Islamic radicalisation a problem, admits Maldivian Ambassador to U.S.
| Updated: Feb 02, 2017 12:41 IST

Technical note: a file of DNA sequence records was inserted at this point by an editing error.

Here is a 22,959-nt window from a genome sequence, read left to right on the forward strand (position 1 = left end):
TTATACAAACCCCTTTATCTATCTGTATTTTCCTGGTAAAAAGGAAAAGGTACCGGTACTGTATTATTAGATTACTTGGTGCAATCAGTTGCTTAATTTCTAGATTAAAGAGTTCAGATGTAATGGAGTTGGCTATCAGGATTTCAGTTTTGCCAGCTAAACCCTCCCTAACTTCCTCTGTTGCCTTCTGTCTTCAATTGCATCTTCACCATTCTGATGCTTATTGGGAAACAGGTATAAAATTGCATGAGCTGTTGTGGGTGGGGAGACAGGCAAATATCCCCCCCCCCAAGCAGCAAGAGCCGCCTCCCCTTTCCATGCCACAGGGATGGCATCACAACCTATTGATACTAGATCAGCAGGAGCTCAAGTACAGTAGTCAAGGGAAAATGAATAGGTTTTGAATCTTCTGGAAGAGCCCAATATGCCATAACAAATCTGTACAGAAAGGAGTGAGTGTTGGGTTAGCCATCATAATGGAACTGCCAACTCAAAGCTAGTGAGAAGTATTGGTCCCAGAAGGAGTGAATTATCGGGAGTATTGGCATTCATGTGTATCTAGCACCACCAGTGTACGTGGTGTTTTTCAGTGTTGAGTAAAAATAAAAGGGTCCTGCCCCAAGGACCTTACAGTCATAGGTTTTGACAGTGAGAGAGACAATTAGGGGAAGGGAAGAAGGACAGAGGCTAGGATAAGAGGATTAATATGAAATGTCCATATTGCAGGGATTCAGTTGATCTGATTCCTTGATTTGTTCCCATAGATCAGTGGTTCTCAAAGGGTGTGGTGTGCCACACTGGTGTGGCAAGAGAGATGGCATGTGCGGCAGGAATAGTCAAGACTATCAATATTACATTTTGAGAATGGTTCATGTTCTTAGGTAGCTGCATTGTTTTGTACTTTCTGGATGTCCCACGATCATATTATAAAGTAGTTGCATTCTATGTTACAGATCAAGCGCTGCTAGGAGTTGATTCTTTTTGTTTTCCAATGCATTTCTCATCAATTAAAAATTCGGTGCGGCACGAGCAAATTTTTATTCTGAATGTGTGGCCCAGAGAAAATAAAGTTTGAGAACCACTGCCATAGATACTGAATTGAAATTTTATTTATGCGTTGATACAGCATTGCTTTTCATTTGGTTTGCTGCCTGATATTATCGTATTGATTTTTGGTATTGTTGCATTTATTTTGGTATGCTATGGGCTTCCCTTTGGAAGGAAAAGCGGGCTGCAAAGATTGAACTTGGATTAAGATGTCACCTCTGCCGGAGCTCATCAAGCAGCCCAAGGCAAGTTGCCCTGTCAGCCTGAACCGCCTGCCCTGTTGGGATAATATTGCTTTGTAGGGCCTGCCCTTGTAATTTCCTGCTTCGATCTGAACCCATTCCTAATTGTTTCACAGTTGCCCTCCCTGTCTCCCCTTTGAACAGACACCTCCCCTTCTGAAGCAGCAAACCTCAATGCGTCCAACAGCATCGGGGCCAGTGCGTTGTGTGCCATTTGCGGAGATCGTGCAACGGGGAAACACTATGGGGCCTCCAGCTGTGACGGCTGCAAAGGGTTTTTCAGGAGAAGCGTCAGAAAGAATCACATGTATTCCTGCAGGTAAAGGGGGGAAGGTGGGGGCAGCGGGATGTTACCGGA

Washington D C [United States], Feb.2 (ANI): The day Donald J. Trump was sworn in as the 45th President of the United States of America, the Ambassador of Maldives to the United States Ahmed Sareer, in an Opinion piece titled 'The future looks bright for Maldivian-American relations' published in a Washington-based news paper The Hill, made an attempt to reach out to the new US administration. In this article, that largely focused on the issue of terrorism, the senior diplomat acknowledged that Maldivians had travelled abroad as foreign terrorist fighters and that security against terrorism remained top priority for the island nation. The envoy, while enumerating the long-standing history of cooperation between the Maldives and the US, took time to explain his country's keenness to cooperate with the United States to defeat the 'scourge' of terror. Understandably, through this article, the majority Sunni Muslim nation that depends heavily on tourism, was clarifying its position on Islamic terrorism, an issue on which the new President had passionately spoken on many occasions. In this attempt to woo the new administration, what the article did not mention was that the present government of President Yameen Abdul Gayoom had failed to take seriously it's the work of eradicating the flow of foreign fighters from the Maldives. Instead, it has used the new Anti-terrorism Act, promulgated in 2015, to eliminate political opponents. As a result, at least three senior leaders including the former President Mohamed Nasheed and former Defence minister Mohmad Nazim had been booked under charges of terrorism. The present government's moves to severely undermine fundamental freedoms and the institution of democracy , thereby curtailing vital civil liberties and human rights has resulted in growing unrest among the citizens. The latest step in this direction was the passing of the Defamation Bill by the Maldivian Parliament which criminalised defamation. The bill received widespread international condemnation, including from the US, that called it the serious setback for freedom of expression. As per the 2015 U S State Department 'Report on Terrorism', sections of young Maldivians were at the risk of becoming radicalised and some had already joined violent extremist groups. This trend has continued and Maldives has witnessed a rise in religious conservatism spurred by funding by Saudi Arabia. Maldives also would have one of the highest ratios of foreign fighters per capita. With an average estimate of 125 Maldivians having joined foreign terrorist groups in the past few years, the island nation, with a population of 350,000 probably has one jihadi in every 2750 citizens. As civil unrest grows in the island nation coupled with increasing conservatism, an increasing number of youth are attracted to take up terrorist activities. There is also a growing anger within the radicalised Islamic population over deep-set inequality, both domestic and international, with wealthy foreign tourists seen to represent this discriminatory system. Whereas it was previously assessed that radical elements would not carry out terrorist activities within the country, the threat of an attack against wealthy western tourists is now a growing concern, according to Maldivian security officials. Factors like secluded island resorts and absence of security checks for local short haul flights in the country, make Maldives a soft target for terrorists. (ANI)